A BOOK WITHOUT MORALS?! What kind of people are you?
Actually, as a whole, we’re pretty moral guys. John stole a pack of Kool-Aid back in ’92, and there are probably a few other things here and there (nobody's perfect), but our moral compasses are alive and well. However, when John sat down to write this story, he didn’t want it to have an agenda or to try and point someone’s compass in any one direction. There are plenty of great books out there about acceptance, diversity, kindness, eating vegetables, and the like, and those are all important topics to address with children as they grow, but John didn’t want to write a book that felt like a lesson.
So, yes, there’s no "moral.” We suppose you could read it and think the underlying moral of the story is “use your imagination” or something like that. And maybe you’d be correct. But that wasn’t the intention here. John wanted to write a story that would think like a child while still being entertaining for readers of any age; Christian wanted to create illustrations to match that idea by building a world that fit. We think we nailed it.
But you should still eat your vegetables. And not hit your brother (unless he made you eat his vegetables, too).
If you haven’t watched the video, we’ll recap slightly. This whole story was inspired by a question from John’s son, who was five-years-old at the time: “Do Nerds® grow on a tree or a bush?” (He actually says “candy” in the video because we weren’t too sure about using the trade name without the registered trademark.) John answered his son matter-of-factly with “bush” and immediately started putting pieces of a story together in his head.
So let’s get down to the meat of this whole thing: Maggie and The Sprinkle Tree.
This is your typical boy meets girl, boy and girl fall in love, dragon is slain, sort of story, but there’s no boy, no romance, and no slaying of any sort. Maggie and The Sprinkle Tree is about a girl named Maggie and a little post-midnight magic.
You see, Maggie is a pretty curious kid. She likes the outdoors quite a bit, but she likes the indoors too. Some would call her a bit of a “tom-boy,” but we'd toss out that whole idea because we don’t like it. Sorry.
Anyway, she’s just a curious kid with a big imagination, and this book follows that imagination to an almost unbelievable point as you journey with Maggie well past her bedtime to figure out just what a sprinkle tree looks like. What makes it come into being. And what sort of fun you can have with a few snacks and a sprinkle tree on a warm summer night.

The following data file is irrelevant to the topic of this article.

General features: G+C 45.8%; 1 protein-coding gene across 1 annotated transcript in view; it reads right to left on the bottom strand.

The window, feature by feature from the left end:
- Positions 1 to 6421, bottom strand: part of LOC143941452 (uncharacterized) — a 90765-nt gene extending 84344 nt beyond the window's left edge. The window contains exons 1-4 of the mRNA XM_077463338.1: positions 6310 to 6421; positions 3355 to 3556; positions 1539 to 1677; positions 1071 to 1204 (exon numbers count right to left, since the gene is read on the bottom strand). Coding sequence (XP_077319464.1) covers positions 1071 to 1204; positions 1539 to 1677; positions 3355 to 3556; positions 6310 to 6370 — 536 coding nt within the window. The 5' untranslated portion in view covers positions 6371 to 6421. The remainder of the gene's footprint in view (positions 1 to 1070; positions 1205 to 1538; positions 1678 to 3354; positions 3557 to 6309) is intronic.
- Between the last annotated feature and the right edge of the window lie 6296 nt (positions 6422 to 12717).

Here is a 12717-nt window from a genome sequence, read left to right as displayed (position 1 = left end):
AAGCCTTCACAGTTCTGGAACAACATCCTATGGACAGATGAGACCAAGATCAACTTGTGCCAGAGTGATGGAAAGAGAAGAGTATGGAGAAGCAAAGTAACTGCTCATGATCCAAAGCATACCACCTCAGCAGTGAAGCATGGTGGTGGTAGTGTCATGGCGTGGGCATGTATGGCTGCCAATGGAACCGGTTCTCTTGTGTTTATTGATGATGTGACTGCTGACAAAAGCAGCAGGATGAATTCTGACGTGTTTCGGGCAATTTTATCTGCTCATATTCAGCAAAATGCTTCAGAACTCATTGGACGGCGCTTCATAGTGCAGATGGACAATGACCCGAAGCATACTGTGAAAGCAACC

As for style, the whole book is written, illustrated, and designed to be highly active. By active we mean that the words, both what they say and how they interact with the art, make you want to tip the book, follow the arrows, and read on.
You’ll want to turn the pages and actually follow the story across (or down) each page. With that, some of it has a bit of an infographic feel. No, we didn’t load the whole thing with witty pie charts (though we can’t comment on the presence of other charts), but we made the story interesting with some infographic elements. We both love organization and order and we think that comes out quite well in the book.
But as much as we may enjoy the story, we’re pretty excited to share it with everyone. Much of Maggie’s thinking was built around John’s son’s always-active mind, and a lot of her playfulness and spunk was modeled after Christian’s two daughters. Having the opportunity to share this with the world, knowing that both of our families are excited to get their hands on a copy, has only helped us feel more excited along the way, and that’s been pretty great.
One of the greatest parts of this project has been the collaboration. Getting together to write, sketch, talk, and form the story. Bringing Maggie and her world off the page and into the room with us has been an amazing experience that we've been lucky enough to share. It has never been easy to get away from the busyness of our work or our families, but we made the time so we could work in the same room and we think it really shows in the end product. John wrote the book and Christian illustrated it, but we each had a large impact on the bigger picture.
But…a picture book?
The first step for each illustration is pencil on paper.
Picture books are amazing. You can mock or scoff or pretend you’ve grown out of them, but face it: A good story with awesome illustrations is something anyone at any age can appreciate. How do we know that? Well, we're both adults and we love children's books! Plus, creating a book like this has been a goal of John's for a long time. Nearly a decade, actually. It just took a long time to make it a reality because, well, life has a funny way of getting in the way. And with both John and Christian juggling families, jobs, and the like, it took a while.